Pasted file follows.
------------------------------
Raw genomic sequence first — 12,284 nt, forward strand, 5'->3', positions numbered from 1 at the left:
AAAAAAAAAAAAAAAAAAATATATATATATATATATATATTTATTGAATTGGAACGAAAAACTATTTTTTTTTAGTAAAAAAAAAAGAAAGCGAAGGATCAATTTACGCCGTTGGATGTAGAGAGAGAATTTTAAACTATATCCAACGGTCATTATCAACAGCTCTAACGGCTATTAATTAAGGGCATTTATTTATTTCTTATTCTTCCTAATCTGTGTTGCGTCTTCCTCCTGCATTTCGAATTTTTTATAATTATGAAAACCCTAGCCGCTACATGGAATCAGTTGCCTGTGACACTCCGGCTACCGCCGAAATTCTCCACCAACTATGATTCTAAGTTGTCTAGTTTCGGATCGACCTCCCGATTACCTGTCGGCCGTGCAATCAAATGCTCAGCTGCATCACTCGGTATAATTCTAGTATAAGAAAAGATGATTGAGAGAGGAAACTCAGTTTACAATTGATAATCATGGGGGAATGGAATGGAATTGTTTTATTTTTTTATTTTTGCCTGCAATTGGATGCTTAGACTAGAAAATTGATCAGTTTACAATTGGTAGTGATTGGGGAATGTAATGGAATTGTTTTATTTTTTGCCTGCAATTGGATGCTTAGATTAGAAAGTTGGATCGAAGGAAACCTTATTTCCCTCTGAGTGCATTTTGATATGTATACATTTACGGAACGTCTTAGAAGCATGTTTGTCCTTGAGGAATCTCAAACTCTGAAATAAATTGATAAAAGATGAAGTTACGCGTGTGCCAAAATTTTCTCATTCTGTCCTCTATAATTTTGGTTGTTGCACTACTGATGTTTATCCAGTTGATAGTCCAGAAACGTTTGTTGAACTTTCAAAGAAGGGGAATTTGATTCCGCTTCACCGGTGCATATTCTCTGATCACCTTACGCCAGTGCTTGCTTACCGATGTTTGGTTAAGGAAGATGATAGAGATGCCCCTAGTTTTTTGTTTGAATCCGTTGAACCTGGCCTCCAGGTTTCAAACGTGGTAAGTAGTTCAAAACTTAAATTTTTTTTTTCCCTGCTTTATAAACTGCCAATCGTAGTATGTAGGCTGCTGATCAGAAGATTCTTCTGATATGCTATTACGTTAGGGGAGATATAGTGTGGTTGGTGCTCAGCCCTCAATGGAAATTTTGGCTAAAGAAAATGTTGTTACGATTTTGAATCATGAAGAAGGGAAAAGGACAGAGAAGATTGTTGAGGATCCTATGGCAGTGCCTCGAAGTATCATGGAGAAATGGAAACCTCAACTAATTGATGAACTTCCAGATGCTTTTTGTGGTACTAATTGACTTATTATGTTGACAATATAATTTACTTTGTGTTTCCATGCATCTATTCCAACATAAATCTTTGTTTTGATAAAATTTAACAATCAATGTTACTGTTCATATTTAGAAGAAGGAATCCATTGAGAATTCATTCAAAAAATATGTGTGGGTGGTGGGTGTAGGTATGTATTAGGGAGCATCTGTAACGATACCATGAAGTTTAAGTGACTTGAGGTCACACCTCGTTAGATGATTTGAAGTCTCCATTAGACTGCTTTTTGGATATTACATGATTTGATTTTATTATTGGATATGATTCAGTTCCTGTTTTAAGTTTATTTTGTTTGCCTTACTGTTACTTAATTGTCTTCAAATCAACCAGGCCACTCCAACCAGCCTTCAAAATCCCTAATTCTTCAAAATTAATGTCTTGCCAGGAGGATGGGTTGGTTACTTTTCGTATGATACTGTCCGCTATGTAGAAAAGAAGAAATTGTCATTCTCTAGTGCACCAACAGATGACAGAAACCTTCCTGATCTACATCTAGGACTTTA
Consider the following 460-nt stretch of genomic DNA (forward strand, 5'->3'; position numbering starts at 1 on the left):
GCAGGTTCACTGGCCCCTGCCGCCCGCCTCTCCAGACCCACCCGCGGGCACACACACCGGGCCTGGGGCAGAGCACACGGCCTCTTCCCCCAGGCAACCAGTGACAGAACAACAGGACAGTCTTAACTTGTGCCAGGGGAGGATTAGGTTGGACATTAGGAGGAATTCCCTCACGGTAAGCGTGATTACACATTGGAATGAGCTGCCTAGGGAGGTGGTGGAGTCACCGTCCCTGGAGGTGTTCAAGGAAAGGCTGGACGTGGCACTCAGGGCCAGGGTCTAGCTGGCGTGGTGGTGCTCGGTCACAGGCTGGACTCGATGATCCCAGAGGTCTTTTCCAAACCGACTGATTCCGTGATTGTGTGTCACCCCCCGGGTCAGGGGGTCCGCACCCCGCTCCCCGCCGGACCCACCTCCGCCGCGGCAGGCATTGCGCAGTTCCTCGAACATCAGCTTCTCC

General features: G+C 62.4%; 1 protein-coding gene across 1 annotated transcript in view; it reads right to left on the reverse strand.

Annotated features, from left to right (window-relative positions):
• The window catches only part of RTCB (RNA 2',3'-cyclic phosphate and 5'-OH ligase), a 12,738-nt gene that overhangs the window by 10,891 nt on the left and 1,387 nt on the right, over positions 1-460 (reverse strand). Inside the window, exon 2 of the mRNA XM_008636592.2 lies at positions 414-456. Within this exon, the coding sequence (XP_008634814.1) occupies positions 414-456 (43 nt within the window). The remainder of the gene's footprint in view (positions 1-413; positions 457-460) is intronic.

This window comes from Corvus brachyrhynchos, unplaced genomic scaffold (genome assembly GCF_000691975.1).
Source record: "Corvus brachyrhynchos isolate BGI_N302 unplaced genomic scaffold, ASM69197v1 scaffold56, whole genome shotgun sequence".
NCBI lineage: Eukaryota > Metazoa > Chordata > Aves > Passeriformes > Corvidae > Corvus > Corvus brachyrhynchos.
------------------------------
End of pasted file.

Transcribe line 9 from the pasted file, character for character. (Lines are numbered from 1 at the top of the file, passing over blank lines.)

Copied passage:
Source record: "Corvus brachyrhynchos isolate BGI_N302 unplaced genomic scaffold, ASM69197v1 scaffold56, whole genome shotgun sequence".